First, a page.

You may already know about Joe Kittinger’s jump from a 20-story-tall helium balloon at the edge of space, 19 miles up, in 1960. I blogged on it recently. He reached 714 miles per hour, breaking the sound barrier without a vehicle, before a small stabilizing ‘chute and a later, bigger parachute slowed his fall.
Now a Frenchman named Michel Fournier aims to top the feat. In 1988, two years after the U.S. Space Shuttle Challenger exploded on ascent 11 miles up, managers of Europe’s space program selected the paratrooper as one of three people to leap from 25 miles up. Scientists wanted to see whether an ejection higher than Col. Kittinger’s jump is survivable. After doing initial tests with lifelike dummies, Europe abandoned its ambitions for manned spaceflight and scrubbed the jump.
Mr. Fournier wasn’t so easily grounded, and in 1992 he retired to pursue the plunge solo. He has since amassed $12 million in gear — and impoverished himself. He sold his house, antique furniture and gun collection to buy the mothballed European jump equipment and a massive balloon capable of rising higher than planes can fly. He cajoled sponsors to pitch in high-tech gear, including a pressure suit and life-support system that took nearly three years to develop.
As Kittinger says, “Space is hostile”:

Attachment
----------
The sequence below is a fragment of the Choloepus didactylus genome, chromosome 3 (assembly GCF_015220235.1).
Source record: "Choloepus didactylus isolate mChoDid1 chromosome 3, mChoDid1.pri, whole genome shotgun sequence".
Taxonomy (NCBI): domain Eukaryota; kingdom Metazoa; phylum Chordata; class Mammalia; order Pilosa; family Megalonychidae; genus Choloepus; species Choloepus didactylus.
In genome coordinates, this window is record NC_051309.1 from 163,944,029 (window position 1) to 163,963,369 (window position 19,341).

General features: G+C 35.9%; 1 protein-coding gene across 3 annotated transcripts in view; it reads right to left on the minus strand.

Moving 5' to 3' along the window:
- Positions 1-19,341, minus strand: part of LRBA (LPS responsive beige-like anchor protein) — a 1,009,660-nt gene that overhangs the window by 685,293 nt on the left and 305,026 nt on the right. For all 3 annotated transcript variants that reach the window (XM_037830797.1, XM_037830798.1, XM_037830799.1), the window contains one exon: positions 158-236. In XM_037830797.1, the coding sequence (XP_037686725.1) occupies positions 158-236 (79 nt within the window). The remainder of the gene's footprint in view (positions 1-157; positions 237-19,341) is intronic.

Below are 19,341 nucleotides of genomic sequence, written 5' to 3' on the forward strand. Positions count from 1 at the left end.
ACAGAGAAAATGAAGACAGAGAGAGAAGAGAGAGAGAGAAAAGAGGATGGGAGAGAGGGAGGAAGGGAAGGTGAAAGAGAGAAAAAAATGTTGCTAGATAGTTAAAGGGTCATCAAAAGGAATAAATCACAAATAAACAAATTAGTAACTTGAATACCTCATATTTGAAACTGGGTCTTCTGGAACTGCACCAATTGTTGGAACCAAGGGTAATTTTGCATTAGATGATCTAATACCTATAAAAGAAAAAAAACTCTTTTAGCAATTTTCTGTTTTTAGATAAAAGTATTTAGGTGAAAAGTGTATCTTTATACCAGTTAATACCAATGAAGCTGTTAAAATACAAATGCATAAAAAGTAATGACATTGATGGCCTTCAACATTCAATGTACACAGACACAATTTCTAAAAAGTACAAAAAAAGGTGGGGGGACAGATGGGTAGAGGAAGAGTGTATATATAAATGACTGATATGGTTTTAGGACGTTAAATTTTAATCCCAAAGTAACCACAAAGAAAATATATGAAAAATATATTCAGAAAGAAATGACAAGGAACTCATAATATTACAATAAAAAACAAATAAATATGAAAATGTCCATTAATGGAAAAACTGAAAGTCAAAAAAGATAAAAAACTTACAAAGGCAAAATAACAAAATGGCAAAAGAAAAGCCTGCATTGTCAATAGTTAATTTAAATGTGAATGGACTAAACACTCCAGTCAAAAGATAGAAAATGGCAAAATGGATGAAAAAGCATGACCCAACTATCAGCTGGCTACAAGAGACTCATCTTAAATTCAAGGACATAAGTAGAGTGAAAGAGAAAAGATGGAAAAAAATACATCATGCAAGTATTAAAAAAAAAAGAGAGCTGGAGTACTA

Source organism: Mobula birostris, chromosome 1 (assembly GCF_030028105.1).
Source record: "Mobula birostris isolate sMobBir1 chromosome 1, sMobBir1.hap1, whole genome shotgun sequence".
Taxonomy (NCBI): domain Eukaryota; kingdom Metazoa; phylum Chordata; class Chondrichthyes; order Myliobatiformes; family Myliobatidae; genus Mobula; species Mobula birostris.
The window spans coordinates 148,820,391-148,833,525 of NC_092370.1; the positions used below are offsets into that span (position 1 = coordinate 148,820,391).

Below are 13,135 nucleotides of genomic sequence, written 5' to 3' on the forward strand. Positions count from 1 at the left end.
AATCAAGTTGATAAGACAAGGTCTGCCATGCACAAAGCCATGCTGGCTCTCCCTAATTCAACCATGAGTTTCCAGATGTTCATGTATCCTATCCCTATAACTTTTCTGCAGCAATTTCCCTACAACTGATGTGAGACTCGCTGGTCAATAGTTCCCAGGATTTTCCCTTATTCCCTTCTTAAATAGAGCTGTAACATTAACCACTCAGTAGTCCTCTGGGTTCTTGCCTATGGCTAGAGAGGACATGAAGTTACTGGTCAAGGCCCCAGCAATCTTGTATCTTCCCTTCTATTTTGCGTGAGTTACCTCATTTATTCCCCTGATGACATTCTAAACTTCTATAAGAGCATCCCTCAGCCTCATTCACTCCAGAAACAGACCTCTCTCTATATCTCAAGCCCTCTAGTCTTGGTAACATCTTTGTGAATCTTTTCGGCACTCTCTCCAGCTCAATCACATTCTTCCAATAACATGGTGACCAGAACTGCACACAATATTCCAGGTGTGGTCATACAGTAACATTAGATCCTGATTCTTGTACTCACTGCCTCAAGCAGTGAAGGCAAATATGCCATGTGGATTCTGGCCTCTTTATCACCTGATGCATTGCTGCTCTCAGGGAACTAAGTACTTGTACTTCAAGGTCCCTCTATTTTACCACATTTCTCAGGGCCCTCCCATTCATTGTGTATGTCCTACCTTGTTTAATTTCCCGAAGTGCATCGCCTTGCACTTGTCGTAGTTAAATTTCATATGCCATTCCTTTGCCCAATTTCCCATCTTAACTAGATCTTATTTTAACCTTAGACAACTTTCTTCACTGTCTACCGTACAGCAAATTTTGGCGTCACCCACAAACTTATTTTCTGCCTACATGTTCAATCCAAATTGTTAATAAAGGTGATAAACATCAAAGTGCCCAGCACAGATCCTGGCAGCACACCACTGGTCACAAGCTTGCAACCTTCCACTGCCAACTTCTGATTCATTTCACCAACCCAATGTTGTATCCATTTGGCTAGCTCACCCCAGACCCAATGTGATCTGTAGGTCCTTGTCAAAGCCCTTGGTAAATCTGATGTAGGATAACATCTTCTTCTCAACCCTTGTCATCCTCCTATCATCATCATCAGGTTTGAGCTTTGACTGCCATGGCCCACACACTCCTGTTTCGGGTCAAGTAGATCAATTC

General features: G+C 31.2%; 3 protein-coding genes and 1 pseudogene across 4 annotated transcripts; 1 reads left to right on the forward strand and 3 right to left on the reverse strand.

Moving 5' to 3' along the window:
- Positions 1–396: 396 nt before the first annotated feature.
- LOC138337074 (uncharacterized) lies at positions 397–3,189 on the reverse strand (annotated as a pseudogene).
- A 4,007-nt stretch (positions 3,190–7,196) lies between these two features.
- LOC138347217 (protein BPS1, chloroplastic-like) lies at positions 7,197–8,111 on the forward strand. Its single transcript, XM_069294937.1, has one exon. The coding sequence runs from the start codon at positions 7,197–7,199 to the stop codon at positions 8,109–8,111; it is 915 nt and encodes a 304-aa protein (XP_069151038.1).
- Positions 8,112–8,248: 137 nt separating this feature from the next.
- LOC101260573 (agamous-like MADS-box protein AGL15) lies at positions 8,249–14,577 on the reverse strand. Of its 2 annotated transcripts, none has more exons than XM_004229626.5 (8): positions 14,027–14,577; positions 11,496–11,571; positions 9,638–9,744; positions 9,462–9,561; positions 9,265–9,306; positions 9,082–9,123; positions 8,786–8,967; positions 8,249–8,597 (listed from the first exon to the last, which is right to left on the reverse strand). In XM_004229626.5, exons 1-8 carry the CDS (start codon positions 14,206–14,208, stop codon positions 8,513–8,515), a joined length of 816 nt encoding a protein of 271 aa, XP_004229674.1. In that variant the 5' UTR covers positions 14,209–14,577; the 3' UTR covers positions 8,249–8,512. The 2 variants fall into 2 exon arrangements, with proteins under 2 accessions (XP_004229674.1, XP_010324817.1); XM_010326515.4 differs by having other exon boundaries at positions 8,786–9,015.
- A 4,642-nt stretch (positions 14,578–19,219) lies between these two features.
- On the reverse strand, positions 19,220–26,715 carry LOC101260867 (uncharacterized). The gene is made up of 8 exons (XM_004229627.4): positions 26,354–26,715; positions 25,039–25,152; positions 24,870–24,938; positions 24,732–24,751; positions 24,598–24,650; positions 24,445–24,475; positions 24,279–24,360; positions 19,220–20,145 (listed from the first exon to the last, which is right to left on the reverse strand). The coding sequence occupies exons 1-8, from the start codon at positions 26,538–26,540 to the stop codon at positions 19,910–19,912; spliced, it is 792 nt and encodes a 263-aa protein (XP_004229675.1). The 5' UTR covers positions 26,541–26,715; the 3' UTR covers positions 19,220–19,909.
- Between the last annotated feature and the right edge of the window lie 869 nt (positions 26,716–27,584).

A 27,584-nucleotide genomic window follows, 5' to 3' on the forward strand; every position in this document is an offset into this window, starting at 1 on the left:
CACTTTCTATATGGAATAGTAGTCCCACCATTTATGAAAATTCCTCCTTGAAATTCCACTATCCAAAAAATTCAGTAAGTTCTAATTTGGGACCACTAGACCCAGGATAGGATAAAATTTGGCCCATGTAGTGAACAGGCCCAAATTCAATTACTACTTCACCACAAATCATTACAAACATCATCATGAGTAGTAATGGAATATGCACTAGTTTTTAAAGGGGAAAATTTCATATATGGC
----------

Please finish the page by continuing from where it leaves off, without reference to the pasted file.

Belly-flopping from the edge of space isn’t just an incredibly long parachute ride. At that altitude, conditions quickly turn deadly. Above 40,000 feet, the atmosphere is so thin that unprotected people lose consciousness in around 12 seconds. Even with an air supply, nitrogen bubbles may form in the blood and soft tissue if the jumper hasn’t prepared by inhaling pure oxygen for several hours. If the jumper is unprotected above 50,000 feet or so, saliva boils off the tongue, and body parts begin swelling painfully. Lungs may hemorrhage as they and the skull fill with liquid.
On Col. Kittinger’s ascent to his record leap, his right glove broke, causing his exposed hand to balloon. A Soviet officer died two years later from pressure sickness in a similar attempt when his face mask cracked. An American sky diver died from decompression trying to beat the record in 1966.